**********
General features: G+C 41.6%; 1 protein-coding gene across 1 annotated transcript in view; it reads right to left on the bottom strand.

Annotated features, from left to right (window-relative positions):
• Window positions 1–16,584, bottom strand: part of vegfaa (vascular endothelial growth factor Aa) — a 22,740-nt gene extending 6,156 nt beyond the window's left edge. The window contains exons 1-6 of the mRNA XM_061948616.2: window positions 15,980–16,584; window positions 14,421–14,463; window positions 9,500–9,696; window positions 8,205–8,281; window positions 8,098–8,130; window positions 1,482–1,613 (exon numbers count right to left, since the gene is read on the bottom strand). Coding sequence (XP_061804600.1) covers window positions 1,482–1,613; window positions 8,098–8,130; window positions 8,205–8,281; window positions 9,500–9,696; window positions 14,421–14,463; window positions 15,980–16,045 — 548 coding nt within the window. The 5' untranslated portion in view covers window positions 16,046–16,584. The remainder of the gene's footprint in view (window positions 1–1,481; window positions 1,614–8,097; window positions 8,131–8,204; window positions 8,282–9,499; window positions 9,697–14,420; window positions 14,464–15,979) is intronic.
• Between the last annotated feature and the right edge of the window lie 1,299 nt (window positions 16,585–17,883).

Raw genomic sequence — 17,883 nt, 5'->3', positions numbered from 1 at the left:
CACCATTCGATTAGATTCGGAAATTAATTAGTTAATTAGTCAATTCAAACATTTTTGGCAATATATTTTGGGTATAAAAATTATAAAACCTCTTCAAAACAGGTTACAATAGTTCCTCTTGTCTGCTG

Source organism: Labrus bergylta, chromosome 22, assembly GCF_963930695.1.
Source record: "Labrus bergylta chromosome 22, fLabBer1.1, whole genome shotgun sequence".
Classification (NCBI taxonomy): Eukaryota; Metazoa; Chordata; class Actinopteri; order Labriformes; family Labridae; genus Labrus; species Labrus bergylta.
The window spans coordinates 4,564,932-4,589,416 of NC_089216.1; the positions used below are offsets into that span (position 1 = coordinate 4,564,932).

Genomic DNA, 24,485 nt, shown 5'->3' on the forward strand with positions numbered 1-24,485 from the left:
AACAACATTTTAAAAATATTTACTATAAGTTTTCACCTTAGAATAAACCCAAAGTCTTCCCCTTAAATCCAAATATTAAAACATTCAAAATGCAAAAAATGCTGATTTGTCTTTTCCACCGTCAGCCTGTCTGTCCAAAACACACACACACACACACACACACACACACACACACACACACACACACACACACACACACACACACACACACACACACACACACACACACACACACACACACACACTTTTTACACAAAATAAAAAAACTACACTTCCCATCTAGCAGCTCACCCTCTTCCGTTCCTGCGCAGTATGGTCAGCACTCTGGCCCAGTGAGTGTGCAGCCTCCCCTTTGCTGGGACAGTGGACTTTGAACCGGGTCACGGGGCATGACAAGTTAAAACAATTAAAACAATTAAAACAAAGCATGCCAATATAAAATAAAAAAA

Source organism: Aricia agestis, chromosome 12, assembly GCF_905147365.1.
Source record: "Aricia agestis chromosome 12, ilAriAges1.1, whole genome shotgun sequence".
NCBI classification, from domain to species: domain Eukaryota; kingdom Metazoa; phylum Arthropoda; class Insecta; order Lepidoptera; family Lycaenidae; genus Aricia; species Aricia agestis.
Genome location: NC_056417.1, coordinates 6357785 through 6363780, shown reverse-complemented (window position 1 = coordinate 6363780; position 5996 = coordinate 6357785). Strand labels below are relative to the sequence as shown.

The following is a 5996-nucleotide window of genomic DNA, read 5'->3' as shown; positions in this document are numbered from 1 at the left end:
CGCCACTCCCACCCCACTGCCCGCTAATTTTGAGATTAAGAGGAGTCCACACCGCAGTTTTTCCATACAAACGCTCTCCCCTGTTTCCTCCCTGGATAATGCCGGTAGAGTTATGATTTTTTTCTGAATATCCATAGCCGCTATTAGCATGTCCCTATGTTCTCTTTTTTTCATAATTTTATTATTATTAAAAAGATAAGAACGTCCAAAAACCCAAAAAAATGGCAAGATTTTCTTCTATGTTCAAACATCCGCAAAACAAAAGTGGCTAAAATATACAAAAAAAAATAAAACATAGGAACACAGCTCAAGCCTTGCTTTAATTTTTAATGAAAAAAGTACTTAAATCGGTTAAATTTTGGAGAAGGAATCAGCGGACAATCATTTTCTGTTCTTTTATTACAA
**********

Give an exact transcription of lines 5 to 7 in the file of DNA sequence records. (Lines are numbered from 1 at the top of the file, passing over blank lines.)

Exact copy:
Raw genomic sequence — 17,883 nt, 5'->3', positions numbered from 1 at the left:
CACCATTCGATTAGATTCGGAAATTAATTAGTTAATTAGTCAATTCAAACATTTTTGGCAATATATTTTGGGTATAAAAATTATAAAACCTCTTCAAAACAGGTTACAATAGTTCCTCTTGTCTGCTG

Source organism: Labrus bergylta, chromosome 22, assembly GCF_963930695.1.